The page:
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6 Ways to Have a More Inclusive and Diverse Workplace Today

by Sandra Jenkins

As a recruitment professional, you know how important diversity and inclusion are in the workplace. If you’re still not prioritizing D&I efforts for your workplace, not only are you not contributing towards a more equitable economy, you are also missing out on its many benefits.

Diverse workplaces perform better – they have better cash flow per employee, see an increase in revenue, and are better preferred by potential candidates than their competitors.

Because of this, it’s only within your best interests to create a more diverse and inclusive workplace – but how can you do that? Diversity training is the first recourse, but a meta-analysis found out that it doesn’t actually do much to impact workplace behavior.

The good thing is, there are many more methods to be more inclusive and diverse in the workplace. That’s what we will discuss today.

Building an Inclusive Workplace

Understanding Unconscious Bias

Before we dive deep into the steps to increase diversity and inclusion in the workplace, it’s crucial that we first understand exactly what unconscious bias is and how it affects our workplace.

Types of Unconscious Bias at Work

The human brain is an amazing machine, but it’s not perfect. Unconscious bias is an example of one of its imperfections.

Unconscious biases are mental shortcuts engraved into our minds by our social environment. These mental shortcuts are what we use to fill gaps in our experiences.

In other words, biases are lazy ways for our brains to answer questions that we otherwise don’t know the answer to.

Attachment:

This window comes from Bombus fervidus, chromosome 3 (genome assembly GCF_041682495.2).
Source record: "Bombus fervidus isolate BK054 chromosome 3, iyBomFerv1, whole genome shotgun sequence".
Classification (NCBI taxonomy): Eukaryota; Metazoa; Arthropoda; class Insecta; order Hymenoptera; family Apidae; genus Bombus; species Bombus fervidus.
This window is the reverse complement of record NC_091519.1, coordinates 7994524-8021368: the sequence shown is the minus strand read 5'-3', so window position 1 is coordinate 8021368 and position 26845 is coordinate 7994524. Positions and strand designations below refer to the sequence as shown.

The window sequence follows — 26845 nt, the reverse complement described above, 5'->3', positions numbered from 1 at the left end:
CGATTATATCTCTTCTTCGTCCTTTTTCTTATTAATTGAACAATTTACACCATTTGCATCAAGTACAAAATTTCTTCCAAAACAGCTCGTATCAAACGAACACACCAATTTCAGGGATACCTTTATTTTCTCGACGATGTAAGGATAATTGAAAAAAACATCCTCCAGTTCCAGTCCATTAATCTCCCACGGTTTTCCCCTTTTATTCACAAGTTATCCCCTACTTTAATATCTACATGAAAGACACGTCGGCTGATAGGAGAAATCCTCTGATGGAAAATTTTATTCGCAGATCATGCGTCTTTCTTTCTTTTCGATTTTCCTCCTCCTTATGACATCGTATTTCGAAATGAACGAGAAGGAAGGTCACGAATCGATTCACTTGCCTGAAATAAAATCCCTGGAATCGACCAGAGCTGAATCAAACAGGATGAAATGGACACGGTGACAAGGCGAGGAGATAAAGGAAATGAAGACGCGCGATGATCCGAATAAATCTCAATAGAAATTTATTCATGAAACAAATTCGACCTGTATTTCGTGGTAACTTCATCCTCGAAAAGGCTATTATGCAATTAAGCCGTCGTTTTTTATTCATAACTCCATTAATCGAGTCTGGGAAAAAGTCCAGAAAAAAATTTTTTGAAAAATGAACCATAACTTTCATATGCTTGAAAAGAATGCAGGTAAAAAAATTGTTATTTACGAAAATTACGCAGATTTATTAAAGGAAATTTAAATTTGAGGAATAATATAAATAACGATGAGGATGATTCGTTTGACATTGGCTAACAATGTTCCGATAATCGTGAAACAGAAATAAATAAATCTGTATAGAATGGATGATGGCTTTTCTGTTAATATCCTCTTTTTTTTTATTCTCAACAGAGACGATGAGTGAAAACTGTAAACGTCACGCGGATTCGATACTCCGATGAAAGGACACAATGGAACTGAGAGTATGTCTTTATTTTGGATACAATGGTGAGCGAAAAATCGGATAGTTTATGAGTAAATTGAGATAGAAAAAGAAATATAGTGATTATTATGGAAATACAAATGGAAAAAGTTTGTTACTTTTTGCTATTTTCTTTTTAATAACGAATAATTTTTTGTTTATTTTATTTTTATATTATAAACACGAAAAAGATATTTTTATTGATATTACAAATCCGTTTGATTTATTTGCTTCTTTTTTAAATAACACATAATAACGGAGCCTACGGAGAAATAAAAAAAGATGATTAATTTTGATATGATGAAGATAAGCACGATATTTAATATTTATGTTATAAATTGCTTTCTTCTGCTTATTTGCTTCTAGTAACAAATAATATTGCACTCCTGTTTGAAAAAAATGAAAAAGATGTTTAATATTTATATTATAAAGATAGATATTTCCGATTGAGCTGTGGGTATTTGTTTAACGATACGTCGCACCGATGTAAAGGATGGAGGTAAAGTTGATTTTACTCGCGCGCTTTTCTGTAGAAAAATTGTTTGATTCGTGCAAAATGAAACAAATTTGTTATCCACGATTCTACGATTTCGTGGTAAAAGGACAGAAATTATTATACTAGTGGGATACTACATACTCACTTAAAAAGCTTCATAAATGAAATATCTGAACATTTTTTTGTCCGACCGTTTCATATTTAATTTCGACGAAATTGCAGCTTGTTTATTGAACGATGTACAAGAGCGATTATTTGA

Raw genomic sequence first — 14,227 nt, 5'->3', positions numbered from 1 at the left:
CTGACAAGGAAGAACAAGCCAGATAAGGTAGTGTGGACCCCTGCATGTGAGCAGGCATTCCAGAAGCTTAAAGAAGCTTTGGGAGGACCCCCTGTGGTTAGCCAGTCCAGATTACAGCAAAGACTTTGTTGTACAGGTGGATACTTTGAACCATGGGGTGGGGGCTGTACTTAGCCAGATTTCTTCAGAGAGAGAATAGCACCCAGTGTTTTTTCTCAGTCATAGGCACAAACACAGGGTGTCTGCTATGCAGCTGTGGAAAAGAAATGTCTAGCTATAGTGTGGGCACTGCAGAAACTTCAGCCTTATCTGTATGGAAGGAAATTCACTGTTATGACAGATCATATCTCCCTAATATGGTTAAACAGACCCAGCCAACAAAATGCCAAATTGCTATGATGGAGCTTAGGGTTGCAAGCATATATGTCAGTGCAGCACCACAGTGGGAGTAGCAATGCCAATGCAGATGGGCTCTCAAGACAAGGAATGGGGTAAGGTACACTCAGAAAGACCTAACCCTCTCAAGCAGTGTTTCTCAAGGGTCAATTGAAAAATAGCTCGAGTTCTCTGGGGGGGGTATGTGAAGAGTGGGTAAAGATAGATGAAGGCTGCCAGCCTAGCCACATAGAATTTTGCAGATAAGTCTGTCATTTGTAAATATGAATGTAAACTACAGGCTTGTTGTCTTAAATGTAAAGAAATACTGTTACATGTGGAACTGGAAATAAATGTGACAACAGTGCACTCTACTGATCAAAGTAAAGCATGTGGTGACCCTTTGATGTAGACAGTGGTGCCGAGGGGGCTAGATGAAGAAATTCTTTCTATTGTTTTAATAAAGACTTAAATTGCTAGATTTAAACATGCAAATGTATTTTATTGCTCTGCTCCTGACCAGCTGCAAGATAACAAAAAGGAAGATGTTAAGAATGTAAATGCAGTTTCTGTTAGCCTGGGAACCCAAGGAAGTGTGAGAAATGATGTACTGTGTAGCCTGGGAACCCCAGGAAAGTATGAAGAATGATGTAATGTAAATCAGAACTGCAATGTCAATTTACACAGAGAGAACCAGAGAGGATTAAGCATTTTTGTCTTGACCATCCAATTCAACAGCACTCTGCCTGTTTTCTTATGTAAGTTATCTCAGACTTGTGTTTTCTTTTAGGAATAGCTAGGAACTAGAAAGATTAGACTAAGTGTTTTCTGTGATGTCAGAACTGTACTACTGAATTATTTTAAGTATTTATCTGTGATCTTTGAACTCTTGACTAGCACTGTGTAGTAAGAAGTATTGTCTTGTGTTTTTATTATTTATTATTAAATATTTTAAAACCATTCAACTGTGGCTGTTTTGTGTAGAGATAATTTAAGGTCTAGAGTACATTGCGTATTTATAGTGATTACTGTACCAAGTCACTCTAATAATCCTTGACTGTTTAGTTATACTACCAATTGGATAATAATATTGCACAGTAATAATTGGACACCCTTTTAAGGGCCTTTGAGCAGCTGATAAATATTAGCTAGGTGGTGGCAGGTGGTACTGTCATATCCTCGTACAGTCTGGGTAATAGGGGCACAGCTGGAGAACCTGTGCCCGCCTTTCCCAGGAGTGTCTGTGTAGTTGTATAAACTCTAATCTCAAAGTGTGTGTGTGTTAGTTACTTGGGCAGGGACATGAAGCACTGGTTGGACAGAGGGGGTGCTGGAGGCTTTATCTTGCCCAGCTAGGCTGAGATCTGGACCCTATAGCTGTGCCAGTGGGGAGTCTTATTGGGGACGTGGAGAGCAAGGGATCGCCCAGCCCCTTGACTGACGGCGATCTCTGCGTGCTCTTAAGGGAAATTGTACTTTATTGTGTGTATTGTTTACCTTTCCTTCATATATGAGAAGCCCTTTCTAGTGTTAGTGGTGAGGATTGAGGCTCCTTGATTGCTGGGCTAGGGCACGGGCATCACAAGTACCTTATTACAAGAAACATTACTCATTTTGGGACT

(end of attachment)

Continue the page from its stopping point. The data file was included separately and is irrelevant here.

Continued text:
Due to our tendencies to create mental shortcuts for our everyday lives, we all have unconscious biases.

And not just one or two – the human brain is incredibly capable of forming many, varied forms of unconscious biases. Here are some examples.

Affinity bias

Have you ever felt instantly close to someone you thought was very similar to you? That might have been an instance of affinity bias.

Affinity bias is our propensity to gravitate towards people similar to us in certain traits, whether by appearance, background, beliefs, etc.

However, the flip side of the coin is that affinity bias also tends to distance us from people who are different in the aspects we choose.

At first thought, this is a handy mental shortcut to have. After all, when approaching strangers whom we know nothing about, banking on similarities can be a safe bet for making connections.

However, this doesn’t hold well in meritocratic scenarios like the workplace.

In hiring, for example, affinity bias might lead us to overlook objective merit and instead make us focus on trivial similarities. It’s a dangerous trap to fall into, as you are not making the best decisions for your company that way.

Confirmation bias

If you’ve ever thought ‘I knew it!’ in response to someone’s behavior, that might have been your confirmation biases talking. Confirmation bias is our tendency to focus on information that confirms certain beliefs we already have.

This type of unconscious bias relies on us already having preconceived notions about people we meet, and when something happens that seems to confirm those notions, we zoom in on that and say, ‘I knew it!’

Confirmation bias is bad for the workplace. This ‘zooming-in’ effect that we display will make us overlook objective facts to confirm our beliefs.

Halos or Horns Effect

The halo and horn effect are two sides of the same coin. These also involve forming preexisting beliefs; these biases occur when an initial assessment clouds our perception of other behavior.

In the ‘halo effect,’ our initial positive impression of a person clouds other character traits.

For example, research has proven that we often believe that beautiful people are kind and intelligent. Physical attractiveness creates a powerful first impression that color the rest of a person’s actions.

In the ‘horns effect,’ an initial negative impression clouds other actions.

For example, if your first impression of a person was rude, you will most likely see them as a bad person for the rest of your interaction.

The term ‘first impressions matter’ applies more heavily than you think, especially when considering these unconscious biases. 

These are not good practices for the workplace; they can lead to bad hiring decisions and ill-fitting team members because, obviously, our initial assessments are no way to judge a person’s merit.

Steps Businesses Can Take To Improve Diversity

Impact of Unconscious Bias in the Workplace

When we are faced with situations that we know little about, our brain falls back into preconceived notions to make sense of the world.